A review of the Donizetti opera performed at this year’s Buxton Festival
A gauze drop curtain with the picturesque castle ruins emblazoned on it, more Italian than Scottish to hazard a guess, greets you on stage upon entering the auditorium for Donizetti’s opera.
Behind it is dark gloom and misery!
Stage director Stephen Unwin updates the action to what looks like a circa-1950s scenario and populates it with gun-toting gangsters, yanked out of shoulder holsters at every opportunity – mafia families for Scottish clans perhaps?
Cigarettes are lit with great regularity and smoked unconvincingly; Edgardo kills himself with a pocket penknife at the end; historical references and swords in the English side-titles bear no relation to period they are in on stage.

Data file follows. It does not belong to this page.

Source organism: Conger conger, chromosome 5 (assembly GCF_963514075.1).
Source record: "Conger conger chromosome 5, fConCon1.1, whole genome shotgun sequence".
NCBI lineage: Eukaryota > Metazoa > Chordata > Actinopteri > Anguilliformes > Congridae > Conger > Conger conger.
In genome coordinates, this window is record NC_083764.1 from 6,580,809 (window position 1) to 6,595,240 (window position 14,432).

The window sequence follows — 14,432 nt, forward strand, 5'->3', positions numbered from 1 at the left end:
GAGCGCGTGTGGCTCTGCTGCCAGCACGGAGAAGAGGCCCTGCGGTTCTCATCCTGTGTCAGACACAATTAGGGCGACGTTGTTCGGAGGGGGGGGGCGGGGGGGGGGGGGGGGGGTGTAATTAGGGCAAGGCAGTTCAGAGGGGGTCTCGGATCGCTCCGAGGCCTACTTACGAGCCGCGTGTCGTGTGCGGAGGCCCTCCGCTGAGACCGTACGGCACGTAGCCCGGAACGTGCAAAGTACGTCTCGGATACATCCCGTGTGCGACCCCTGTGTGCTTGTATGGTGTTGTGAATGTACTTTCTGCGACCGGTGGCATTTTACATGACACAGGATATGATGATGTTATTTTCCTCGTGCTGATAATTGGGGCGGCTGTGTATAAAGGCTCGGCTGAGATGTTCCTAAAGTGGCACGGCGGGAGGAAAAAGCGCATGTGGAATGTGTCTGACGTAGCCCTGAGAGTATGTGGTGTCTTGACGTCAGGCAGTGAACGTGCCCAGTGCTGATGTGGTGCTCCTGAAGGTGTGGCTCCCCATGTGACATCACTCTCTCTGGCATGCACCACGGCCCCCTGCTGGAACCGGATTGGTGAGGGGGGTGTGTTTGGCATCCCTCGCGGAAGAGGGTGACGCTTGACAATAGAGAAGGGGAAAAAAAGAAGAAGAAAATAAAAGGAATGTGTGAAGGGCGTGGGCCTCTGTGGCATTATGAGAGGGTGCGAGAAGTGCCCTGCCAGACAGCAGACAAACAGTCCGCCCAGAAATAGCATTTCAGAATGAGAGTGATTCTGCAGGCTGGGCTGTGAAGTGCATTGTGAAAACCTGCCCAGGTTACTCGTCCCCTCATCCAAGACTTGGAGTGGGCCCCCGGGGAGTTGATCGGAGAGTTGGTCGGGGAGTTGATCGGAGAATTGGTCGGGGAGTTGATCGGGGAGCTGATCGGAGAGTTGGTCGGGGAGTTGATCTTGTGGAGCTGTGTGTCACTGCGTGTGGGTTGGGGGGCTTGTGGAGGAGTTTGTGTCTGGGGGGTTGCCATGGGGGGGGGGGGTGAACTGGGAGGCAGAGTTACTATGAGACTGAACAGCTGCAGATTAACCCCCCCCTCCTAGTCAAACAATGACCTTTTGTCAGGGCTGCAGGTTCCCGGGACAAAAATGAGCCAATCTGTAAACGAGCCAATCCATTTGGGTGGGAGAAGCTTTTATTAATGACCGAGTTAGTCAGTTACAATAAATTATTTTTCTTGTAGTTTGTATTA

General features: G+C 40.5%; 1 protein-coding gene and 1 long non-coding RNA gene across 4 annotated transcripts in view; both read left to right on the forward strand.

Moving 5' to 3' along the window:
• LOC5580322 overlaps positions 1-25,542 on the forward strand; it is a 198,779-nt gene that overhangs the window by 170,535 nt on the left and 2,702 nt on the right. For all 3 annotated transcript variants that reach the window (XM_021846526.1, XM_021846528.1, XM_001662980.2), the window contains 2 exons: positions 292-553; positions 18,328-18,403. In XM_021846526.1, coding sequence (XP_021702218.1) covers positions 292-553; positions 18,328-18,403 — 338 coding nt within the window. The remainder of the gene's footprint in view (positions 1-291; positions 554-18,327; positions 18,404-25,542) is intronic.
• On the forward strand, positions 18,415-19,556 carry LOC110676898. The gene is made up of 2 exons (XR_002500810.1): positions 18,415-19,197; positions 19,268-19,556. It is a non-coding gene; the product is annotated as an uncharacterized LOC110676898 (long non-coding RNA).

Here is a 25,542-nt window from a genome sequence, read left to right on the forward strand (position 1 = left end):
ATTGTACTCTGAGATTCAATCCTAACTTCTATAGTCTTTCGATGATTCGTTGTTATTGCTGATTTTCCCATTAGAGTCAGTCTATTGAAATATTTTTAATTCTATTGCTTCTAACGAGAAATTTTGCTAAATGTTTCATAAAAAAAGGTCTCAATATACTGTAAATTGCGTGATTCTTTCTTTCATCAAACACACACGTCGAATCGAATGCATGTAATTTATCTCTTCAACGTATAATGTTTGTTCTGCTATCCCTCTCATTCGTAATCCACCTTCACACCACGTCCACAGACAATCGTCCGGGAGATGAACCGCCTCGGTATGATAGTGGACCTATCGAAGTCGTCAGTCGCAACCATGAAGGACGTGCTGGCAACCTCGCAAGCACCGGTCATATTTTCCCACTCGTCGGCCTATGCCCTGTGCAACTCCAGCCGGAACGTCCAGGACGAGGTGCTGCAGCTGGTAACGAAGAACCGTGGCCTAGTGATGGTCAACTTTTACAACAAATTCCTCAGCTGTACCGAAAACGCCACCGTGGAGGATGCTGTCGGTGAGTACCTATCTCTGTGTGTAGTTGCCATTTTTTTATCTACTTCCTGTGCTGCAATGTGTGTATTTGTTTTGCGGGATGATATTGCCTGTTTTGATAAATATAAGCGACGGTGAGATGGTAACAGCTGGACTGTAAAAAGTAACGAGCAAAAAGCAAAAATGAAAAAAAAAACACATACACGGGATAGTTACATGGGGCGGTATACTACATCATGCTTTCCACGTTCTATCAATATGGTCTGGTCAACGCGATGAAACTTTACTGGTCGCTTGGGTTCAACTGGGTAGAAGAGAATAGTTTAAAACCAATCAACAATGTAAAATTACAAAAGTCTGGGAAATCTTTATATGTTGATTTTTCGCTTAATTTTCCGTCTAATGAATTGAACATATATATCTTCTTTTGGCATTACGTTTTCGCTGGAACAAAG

From a personal point of view, music redemption is scarce. The Sulla tomba duet at the end of act one and famous Sextet come off extremely well and there is a wonderful Mad Scene.
In truth, Elin Pritchard didn’t set off too promisingly as Lucia on the first night but she warmed up superbly and delivered a totally triumphant Mad Scene, capping it with a magnificent, full-toned top C hit on a sixpence. The coloratura fireworks with the flute are ironed out but it still works.
Her Edgardo, Adriano Graziano is not overly convincing dramatically but has a pleasant enough tenor voice that is not always up to sustaining Donizetti’s vocal lines, most noticeable in the last scene.
No acting problems for Stephen Gadd as Enrico – on the contrary! – but his strong baritone is often too forceful and unwieldy for the music, while Andrew Greenan’s bass didn’t always sound happy in that given to Raimondo.
Stephen Barlow’s conducting is idiomatic, but neither the orchestra nor chorus quite reached the exalted levels of 24 hours earlier in Verdi. The chorus frequently looked uneasy, too!!